Organic farmers facing the processes of institutionalization and conventionalization. A longitudinal study in Belgium

In this paper, we examine how professional practices of organic farmers and their justification of it have evolved over the past 8-10 years. We interviewed thirty Belgian organic farmers, the first time, in 2001-2003, and again in 2010-11. We draw on theories of institutionalization and conventionalization of organic agriculture and complete them with the theory of justification, especially by referring to an ecological order of justification. We adopt a longitudinal device and proceed by abduction. The research results show that for the majority of the interviewed farmers, the effects of the processes of institutionalization and conventionalization are relatively limited. For these subjects, the ecological references do not diminish in importance, but are transformed. More specifically, those farmers innovate by “accommodating” the ecological order with the industrial and commercial. A minority of the interviewees benefit from the processes of institutionalization and conventionalization and another minority is excluded from organic farming.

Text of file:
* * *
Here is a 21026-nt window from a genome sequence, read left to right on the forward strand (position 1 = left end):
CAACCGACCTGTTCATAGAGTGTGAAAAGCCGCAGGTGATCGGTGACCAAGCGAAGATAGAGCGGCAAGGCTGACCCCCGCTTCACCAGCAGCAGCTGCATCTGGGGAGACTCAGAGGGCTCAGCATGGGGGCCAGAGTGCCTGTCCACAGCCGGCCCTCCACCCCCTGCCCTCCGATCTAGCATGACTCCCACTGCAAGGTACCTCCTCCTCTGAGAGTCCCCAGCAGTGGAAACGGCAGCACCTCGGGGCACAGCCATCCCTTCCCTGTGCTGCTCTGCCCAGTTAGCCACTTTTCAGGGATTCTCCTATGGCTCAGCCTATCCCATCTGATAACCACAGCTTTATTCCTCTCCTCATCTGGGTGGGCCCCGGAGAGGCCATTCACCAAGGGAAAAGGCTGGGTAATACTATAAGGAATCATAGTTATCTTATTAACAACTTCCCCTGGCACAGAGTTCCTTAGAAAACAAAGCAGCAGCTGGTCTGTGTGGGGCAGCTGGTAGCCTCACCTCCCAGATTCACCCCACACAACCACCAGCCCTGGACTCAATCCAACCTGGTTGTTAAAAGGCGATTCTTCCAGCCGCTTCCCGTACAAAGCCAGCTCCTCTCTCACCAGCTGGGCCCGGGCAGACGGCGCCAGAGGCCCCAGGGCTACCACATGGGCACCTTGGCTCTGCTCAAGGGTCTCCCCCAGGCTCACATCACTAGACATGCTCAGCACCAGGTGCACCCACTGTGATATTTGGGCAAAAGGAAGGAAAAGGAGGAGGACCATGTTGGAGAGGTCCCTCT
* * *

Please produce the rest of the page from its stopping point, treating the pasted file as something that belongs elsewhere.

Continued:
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Review of Agricultural and Environmental Studies - Revue d'Etudes en Agriculture et Environnement (RAEStud), Volume 95, Issue 4
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